All-Muslim City Council Approves Animal Sacrifices at Home

The all-Muslim City Council of the Detroit suburb of Hamtramck on Tuesday voted to allow the religious sacrifice of animals on private property.

Since the 2021 elections, the council has had three members of Yemeni descent, two whose roots are in Bangladesh, and one who is of Eastern European heritage who converted to Islam.

The vote to allow animal sacrifice was 3-2. Mayor Amer Ghalib, who is also a Muslim, cast an additional vote for the proposal, according to the Detroit Free Press.

Muslims slaughter animals during the Eid al-Adha, a religious holiday.  Hamtramck has a high percentage of Muslims among its residents.

Dawud Walid, director of the Michigan branch of the Council on American-Islamic Relations, framed animal sacrifice as no big deal saying it was “not something new or novel,” according to the Associated Press.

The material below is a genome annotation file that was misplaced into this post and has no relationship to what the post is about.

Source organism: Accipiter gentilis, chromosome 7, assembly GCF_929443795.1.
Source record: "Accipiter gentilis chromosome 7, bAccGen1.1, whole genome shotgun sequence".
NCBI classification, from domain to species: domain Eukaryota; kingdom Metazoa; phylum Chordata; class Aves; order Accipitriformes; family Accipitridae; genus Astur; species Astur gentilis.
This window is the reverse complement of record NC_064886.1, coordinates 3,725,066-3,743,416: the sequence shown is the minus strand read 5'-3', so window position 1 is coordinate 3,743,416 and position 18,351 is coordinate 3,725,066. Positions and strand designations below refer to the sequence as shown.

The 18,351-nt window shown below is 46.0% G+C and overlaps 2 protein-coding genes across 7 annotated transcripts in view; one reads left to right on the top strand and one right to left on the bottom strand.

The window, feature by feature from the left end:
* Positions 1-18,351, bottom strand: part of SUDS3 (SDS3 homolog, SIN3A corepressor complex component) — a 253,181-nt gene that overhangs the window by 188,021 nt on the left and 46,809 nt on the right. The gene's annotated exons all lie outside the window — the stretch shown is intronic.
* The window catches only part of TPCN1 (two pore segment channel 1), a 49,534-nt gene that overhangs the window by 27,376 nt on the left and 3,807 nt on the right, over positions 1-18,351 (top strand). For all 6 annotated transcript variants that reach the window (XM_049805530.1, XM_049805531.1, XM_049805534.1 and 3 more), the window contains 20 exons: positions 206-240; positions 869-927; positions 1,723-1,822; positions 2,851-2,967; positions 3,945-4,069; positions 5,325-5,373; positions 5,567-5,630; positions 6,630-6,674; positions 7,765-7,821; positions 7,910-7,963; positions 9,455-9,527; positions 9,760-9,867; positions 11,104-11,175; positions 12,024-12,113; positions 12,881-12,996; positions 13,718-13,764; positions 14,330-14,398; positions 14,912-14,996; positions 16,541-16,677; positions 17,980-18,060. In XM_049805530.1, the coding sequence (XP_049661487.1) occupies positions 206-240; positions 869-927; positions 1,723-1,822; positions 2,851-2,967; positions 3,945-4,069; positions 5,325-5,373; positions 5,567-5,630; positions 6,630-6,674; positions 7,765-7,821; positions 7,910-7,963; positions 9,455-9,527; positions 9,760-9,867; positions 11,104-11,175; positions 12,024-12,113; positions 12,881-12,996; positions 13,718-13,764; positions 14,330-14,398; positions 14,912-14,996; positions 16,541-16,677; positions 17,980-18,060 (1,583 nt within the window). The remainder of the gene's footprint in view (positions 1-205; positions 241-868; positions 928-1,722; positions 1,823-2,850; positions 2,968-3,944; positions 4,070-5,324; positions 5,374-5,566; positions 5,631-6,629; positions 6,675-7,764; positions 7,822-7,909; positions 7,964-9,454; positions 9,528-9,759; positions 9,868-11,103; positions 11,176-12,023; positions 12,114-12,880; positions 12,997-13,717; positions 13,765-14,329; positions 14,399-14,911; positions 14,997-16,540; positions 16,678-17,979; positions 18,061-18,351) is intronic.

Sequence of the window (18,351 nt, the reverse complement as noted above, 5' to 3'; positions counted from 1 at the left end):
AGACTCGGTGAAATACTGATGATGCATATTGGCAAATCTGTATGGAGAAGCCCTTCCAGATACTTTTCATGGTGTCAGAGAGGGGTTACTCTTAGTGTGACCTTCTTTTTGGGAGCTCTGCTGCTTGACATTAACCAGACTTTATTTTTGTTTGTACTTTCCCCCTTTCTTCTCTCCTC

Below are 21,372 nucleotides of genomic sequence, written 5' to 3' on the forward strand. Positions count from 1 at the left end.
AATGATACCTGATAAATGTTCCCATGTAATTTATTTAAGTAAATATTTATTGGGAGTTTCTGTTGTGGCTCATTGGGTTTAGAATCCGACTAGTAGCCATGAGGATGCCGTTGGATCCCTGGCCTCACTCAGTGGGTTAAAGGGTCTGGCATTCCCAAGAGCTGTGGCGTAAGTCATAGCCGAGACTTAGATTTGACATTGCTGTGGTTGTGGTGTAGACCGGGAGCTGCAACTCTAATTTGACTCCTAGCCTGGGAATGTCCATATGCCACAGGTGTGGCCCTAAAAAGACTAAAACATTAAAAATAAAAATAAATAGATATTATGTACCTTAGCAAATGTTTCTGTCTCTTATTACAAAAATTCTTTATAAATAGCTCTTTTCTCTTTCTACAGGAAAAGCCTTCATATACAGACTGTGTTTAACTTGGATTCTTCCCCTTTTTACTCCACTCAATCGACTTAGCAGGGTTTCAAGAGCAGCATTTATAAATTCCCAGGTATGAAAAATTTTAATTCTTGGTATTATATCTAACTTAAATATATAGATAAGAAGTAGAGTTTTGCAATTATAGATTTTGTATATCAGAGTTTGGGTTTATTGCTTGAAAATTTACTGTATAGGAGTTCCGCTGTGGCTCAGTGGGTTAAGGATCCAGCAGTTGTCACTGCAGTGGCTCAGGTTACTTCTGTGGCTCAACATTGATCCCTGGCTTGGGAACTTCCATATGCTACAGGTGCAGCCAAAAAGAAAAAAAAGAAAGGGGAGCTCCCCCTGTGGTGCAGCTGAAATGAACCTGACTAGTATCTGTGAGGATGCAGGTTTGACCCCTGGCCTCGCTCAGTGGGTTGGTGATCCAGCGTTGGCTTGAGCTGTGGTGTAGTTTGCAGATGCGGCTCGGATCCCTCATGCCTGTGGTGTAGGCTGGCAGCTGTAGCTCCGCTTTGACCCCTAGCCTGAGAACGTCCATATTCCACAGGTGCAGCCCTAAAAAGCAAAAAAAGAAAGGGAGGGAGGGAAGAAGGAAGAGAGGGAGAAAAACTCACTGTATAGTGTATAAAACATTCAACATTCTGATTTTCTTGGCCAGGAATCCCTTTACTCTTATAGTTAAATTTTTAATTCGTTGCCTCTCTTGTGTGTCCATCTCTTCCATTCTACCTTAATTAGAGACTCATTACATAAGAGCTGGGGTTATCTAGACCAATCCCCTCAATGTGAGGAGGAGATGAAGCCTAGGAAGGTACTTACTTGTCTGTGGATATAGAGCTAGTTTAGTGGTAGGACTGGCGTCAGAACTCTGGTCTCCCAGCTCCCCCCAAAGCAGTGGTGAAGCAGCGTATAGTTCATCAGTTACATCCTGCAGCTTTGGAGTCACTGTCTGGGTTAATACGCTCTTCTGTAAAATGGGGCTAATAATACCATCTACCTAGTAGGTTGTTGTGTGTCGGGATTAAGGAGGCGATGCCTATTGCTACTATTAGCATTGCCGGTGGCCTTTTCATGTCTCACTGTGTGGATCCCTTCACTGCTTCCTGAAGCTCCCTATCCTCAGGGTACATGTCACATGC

“This is when Muslims recognize Abraham sacrificing a sheep instead of having to sacrifice his son,” Walid said.

City Attorney Odey Meroueh said the council was on shaky legal ground if it did not pass the law.

“Animal sacrifice is allowed in every city of the state,” he said, according to the Detroit News.

He said a 1993 U.S. Supreme Court ruling limited the ability of local governments to restrict animal sacrifice.


Councilwoman Amanda Jaczkowski noted that there was a conflict between public opinion and the city attorney’s advice.

“Do we want to risk the city getting sued to respect the majority public opinion?” she said.

Some criticized the proposal.

“I’m a butcher, and I know what happens if amateurs kill,” Yoshiro Lee said.

Resident Diane Lee said she doubted those sacrificing animals would notify the city ahead of time, as the law requires.

“No, it’s not safe or sane or humane,” Lee said.

But the objections did not win out.

“If somebody wants to do it, they have a right to do their practice,” Councilman and Mayor Pro Tem Mohammed Hassan said, according to the Free Press.

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Hassan said passing the law will not make Hamtramck “blow up with the nasty blood, contamination.”

Councilman Nayeem Choudhury said the question was one of freedom of religion.

“Our rights come first,” he said, adding that he was “born … Muslim, and that’s my faith, and I will stick with my same faith.”

This article appeared originally on The Western Journal.